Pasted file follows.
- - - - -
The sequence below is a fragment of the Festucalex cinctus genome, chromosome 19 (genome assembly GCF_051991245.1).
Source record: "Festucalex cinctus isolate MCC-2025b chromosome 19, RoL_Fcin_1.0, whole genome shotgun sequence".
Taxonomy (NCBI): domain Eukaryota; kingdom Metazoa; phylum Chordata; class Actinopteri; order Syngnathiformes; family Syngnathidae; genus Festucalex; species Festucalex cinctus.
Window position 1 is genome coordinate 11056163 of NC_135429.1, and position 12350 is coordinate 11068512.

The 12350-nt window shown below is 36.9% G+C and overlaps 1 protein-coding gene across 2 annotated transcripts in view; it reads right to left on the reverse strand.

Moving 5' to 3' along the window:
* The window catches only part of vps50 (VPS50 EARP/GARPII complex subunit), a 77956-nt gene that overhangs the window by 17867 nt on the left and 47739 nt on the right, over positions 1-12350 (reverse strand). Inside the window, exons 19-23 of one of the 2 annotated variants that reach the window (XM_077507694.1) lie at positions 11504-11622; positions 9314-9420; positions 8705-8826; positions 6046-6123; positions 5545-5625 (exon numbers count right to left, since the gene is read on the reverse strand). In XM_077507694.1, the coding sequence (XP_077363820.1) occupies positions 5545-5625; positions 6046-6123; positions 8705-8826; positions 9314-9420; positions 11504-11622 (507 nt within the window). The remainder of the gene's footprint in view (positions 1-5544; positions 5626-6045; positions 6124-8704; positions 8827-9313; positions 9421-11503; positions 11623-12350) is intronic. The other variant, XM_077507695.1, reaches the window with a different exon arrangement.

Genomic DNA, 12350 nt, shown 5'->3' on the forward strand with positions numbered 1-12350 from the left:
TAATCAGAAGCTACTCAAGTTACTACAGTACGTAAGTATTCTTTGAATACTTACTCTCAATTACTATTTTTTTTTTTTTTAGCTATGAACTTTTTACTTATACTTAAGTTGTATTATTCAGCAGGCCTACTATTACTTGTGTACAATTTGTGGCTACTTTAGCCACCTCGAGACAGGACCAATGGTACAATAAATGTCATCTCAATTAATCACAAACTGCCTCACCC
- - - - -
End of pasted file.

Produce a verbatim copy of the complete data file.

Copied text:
The sequence below is a fragment of the Festucalex cinctus genome, chromosome 19 (genome assembly GCF_051991245.1).
Source record: "Festucalex cinctus isolate MCC-2025b chromosome 19, RoL_Fcin_1.0, whole genome shotgun sequence".
Taxonomy (NCBI): domain Eukaryota; kingdom Metazoa; phylum Chordata; class Actinopteri; order Syngnathiformes; family Syngnathidae; genus Festucalex; species Festucalex cinctus.
Window position 1 is genome coordinate 11056163 of NC_135429.1, and position 12350 is coordinate 11068512.

The 12350-nt window shown below is 36.9% G+C and overlaps 1 protein-coding gene across 2 annotated transcripts in view; it reads right to left on the reverse strand.

Moving 5' to 3' along the window:
* The window catches only part of vps50 (VPS50 EARP/GARPII complex subunit), a 77956-nt gene that overhangs the window by 17867 nt on the left and 47739 nt on the right, over positions 1-12350 (reverse strand). Inside the window, exons 19-23 of one of the 2 annotated variants that reach the window (XM_077507694.1) lie at positions 11504-11622; positions 9314-9420; positions 8705-8826; positions 6046-6123; positions 5545-5625 (exon numbers count right to left, since the gene is read on the reverse strand). In XM_077507694.1, the coding sequence (XP_077363820.1) occupies positions 5545-5625; positions 6046-6123; positions 8705-8826; positions 9314-9420; positions 11504-11622 (507 nt within the window). The remainder of the gene's footprint in view (positions 1-5544; positions 5626-6045; positions 6124-8704; positions 8827-9313; positions 9421-11503; positions 11623-12350) is intronic. The other variant, XM_077507695.1, reaches the window with a different exon arrangement.

Genomic DNA, 12350 nt, shown 5'->3' on the forward strand with positions numbered 1-12350 from the left:
TAATCAGAAGCTACTCAAGTTACTACAGTACGTAAGTATTCTTTGAATACTTACTCTCAATTACTATTTTTTTTTTTTTTAGCTATGAACTTTTTACTTATACTTAAGTTGTATTATTCAGCAGGCCTACTATTACTTGTGTACAATTTGTGGCTACTTTAGCCACCTCGAGACAGGACCAATGGTACAATAAATGTCATCTCAATTAATCACAAACTGCCTCACCC